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Disgiovanni v. Transportation Security Administration

United States District Court, Ninth Circuit

January 27, 2014



TIMOTHY M. BURGESS, District Judge.

The Transportation and Security Administration ("TSA") and Department of Homeland Security ("DHS") (together "Defendants") move to dismiss this action based on a lack of subject matter jurisdiction.[1] Plaintiff Thomas DiGiovanni ("Plaintiff") opposes the motion.[2] The parties have not requested oral argument and the Court finds this matter suitable for disposition without oral argument.[3] For the following reasons, the Defendants' Motion to Dismiss is GRANTED.


Plaintiff brought this action in the Superior Court for the State of Alaska alleging that Defendants breached the implied covenant of good faith and fair dealing in his employment contract.[4] Plaintiff claims he was terminated "based on the personal agenda of [his] direct supervisor."[5] He claims damages exceeding $100, 000.[6]

Plaintiff began working for Defendants as a TSA Transportation Security Manager in September 2002.[7] Plaintiff alleges that he "received glowing performance reviews for his work as a Transportation Security Manager" from December 2002 until October 2009, when "Terry Shipley [Shipley'] became the Assistant Federal Security Director for Screening in Southeast Alaska" and his direct supervisor.[8] In August 2010, Shipley and all Transportation Security Managers met to discuss Shipley's management style.[9] Plaintiff alleges that because he voiced concerns about Shipley at the meeting, he was overlooked for various employment opportunities.[10]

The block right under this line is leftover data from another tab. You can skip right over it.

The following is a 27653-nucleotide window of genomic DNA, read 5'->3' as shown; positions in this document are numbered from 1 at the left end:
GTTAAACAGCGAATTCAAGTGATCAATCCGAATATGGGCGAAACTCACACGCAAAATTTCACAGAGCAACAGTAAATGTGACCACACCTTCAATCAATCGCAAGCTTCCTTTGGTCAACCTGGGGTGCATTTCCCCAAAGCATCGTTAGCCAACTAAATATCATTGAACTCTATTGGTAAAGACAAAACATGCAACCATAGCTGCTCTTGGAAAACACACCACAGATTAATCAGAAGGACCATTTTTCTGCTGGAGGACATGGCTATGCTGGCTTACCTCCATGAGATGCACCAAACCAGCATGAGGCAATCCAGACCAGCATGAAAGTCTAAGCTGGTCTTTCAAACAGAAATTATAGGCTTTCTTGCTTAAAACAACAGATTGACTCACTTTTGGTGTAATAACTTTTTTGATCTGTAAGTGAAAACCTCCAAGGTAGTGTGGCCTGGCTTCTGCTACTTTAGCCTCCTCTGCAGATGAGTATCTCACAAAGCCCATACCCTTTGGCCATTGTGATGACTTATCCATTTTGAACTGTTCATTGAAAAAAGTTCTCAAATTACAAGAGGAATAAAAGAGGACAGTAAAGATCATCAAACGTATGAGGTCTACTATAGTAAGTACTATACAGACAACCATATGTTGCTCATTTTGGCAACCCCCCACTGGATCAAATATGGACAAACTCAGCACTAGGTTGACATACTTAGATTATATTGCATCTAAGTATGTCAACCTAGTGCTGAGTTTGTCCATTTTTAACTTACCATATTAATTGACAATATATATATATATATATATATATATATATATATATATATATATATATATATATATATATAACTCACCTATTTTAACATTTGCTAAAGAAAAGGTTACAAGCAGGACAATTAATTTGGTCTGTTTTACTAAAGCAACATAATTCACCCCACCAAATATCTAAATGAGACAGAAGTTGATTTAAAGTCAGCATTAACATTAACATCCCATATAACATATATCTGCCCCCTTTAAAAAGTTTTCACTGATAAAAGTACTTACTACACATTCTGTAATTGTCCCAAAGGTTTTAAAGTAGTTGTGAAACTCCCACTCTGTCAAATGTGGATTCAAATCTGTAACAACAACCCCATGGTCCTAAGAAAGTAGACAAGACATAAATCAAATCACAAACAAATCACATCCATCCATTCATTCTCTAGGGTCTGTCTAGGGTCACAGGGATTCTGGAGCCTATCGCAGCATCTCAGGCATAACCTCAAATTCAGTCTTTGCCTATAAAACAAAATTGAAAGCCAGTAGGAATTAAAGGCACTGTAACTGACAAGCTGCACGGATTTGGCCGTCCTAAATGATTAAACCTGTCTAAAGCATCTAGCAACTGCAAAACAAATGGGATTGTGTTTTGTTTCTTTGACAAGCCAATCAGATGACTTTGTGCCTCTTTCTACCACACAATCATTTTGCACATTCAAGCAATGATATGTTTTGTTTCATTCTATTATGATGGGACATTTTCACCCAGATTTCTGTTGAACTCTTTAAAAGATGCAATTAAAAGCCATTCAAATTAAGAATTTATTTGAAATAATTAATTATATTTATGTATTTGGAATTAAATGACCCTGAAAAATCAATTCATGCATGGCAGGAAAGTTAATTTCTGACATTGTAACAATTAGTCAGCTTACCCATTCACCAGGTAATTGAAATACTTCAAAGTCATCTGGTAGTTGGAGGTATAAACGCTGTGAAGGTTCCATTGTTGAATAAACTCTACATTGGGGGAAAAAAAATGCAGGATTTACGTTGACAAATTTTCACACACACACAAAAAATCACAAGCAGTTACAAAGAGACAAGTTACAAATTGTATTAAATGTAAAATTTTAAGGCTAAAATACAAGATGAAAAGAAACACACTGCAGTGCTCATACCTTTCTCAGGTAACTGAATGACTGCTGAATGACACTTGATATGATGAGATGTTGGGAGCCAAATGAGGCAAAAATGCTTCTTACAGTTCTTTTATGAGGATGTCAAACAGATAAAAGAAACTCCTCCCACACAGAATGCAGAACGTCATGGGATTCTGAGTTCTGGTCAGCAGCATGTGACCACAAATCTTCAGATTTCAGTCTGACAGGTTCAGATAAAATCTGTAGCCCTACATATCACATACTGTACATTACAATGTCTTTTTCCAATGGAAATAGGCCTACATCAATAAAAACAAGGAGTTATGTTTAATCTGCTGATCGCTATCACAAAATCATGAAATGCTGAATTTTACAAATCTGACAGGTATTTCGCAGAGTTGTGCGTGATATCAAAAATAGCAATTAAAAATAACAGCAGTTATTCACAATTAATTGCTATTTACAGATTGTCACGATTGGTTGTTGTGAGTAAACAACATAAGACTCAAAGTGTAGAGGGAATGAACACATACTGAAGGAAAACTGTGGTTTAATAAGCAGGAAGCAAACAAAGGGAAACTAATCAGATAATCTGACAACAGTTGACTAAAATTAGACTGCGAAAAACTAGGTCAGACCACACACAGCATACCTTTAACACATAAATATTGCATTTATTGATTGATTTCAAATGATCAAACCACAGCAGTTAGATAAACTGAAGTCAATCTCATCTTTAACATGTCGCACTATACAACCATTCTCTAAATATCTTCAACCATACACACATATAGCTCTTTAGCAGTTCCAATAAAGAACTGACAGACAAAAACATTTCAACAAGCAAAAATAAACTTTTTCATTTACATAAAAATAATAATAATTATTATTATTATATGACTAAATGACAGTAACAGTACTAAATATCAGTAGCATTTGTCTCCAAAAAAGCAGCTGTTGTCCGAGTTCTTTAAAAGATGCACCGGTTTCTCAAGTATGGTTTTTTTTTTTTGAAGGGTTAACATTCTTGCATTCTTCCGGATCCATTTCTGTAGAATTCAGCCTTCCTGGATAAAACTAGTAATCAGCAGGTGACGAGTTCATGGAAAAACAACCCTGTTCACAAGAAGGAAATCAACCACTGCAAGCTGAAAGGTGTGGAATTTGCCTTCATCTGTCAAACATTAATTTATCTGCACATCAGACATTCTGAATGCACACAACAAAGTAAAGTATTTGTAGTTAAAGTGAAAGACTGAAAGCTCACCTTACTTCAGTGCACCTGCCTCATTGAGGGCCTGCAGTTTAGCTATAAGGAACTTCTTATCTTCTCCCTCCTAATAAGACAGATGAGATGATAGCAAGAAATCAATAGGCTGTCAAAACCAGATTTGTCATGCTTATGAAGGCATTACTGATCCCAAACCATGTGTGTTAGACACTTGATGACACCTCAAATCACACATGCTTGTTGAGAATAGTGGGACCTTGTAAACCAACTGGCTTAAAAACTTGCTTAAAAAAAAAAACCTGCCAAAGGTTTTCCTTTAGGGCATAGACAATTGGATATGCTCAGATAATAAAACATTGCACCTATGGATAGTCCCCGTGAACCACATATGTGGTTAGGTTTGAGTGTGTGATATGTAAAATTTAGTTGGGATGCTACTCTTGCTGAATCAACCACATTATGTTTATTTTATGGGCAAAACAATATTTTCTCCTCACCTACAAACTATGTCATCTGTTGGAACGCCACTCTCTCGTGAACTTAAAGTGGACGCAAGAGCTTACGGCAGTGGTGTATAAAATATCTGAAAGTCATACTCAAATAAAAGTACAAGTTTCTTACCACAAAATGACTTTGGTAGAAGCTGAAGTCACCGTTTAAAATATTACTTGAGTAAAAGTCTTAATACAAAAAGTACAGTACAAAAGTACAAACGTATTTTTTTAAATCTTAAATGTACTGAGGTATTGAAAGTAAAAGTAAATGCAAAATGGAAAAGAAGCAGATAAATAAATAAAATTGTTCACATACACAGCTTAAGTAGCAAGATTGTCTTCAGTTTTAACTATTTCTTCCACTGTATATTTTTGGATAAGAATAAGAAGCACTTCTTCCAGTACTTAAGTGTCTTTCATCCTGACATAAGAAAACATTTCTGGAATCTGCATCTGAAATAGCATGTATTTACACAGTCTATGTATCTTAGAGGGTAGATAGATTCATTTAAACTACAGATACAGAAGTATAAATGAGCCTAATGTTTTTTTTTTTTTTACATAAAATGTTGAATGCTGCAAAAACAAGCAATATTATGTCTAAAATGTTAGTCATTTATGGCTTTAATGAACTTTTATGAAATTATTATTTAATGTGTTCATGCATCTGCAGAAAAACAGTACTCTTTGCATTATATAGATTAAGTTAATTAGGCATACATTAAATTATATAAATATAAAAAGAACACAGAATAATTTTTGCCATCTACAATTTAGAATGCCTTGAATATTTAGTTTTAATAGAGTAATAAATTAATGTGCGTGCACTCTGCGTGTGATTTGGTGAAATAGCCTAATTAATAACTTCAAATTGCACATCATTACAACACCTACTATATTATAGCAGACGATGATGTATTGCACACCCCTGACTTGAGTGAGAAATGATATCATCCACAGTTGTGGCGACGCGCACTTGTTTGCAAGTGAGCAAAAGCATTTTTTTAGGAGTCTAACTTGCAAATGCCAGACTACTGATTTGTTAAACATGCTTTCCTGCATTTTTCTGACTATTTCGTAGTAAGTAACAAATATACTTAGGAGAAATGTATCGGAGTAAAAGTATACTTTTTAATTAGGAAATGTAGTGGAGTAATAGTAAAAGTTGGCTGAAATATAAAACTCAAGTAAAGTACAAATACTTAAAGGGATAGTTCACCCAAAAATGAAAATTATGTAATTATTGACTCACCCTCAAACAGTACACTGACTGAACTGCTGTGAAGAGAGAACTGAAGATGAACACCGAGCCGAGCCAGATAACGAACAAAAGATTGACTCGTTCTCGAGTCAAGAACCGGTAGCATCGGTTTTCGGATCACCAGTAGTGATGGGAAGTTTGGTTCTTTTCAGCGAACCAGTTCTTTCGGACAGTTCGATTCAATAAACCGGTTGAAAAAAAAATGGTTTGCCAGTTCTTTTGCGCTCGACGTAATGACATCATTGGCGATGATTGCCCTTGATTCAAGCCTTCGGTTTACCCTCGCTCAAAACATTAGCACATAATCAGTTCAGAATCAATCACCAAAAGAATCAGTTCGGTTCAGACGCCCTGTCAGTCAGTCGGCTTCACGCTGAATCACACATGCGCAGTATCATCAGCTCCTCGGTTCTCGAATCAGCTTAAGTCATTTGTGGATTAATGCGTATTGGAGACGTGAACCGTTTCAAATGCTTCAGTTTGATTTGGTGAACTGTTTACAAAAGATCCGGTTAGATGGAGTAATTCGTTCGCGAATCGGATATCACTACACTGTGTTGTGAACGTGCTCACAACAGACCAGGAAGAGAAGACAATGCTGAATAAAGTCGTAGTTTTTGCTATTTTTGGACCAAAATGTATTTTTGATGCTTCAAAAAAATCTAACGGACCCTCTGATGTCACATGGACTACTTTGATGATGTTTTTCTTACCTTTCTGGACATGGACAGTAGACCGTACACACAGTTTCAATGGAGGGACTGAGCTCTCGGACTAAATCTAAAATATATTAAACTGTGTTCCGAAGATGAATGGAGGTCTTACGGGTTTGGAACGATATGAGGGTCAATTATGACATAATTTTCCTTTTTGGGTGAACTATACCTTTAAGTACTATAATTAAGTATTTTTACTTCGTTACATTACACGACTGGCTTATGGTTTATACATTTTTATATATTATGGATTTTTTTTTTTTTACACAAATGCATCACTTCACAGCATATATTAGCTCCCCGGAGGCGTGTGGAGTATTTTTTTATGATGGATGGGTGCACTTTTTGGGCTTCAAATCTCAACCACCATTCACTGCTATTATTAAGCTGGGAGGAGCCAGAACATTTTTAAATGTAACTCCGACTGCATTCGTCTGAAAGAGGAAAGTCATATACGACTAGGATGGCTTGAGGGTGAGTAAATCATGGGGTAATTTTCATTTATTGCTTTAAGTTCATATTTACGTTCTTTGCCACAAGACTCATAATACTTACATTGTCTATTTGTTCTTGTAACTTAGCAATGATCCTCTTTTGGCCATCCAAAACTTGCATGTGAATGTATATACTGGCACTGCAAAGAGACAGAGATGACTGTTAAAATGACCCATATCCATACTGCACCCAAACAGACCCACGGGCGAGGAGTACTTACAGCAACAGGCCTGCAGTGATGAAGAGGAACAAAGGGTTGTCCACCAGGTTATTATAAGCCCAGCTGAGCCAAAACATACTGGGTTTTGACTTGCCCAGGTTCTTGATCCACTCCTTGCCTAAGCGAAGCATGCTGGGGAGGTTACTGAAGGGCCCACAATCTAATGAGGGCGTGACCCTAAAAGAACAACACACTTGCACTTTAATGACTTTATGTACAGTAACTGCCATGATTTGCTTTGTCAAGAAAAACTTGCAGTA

In September 2012, Plaintiff was assigned to be the Drug Program Liaison ("DPL") at the Juneau TSA station.[11] At some point after his assignment, Shipley requested a meeting with Plaintiff where he was reprimanded for not following DPL policies and procedures.[12] In December 2012, Plaintiff contacted TSA Ombusdman Jackie Hoffman complaining of his treatment by Shipley since October 2009 and asking for advice, assistance, and guidance over how to proceed.[13] Plaintiff also contacted the TSA Office of Inspection on January 7, 2013 regarding the same issues.[14] The TSA Office of Inspection contacted Plaintiff on January 18, 2013 notifying him that his complaint was being forwarded to the Management Inquiries Unit for review.[15]

On April 5, 2013, TSA removed Plaintiff and terminated his employment for failure to follow Standard Operating Procedures, failure to follow procedures, failure to follow instructions, lack of candor, and for failure to exercise supervisor duties.[16] On April 24, 2013, Plaintiff's counsel emailed TSA's counsel a Settlement Demand Letter for his alleged wrongful termination.[17] On May 15, 2013, TSA's counsel notified Plaintiff's counsel that "TSA cannot accept your offer of settlement." On May 22, 2013, Plaintiff filed this lawsuit in Superior Court for the State of Alaska First Judicial District at Juneau.[18] Defendants removed to this Court on June 13, 2013.[19] Defendants now move to dismiss this action for lack of subject matter jurisdiction pursuant to Fed.R.Civ.P. 12(b)(1).[20]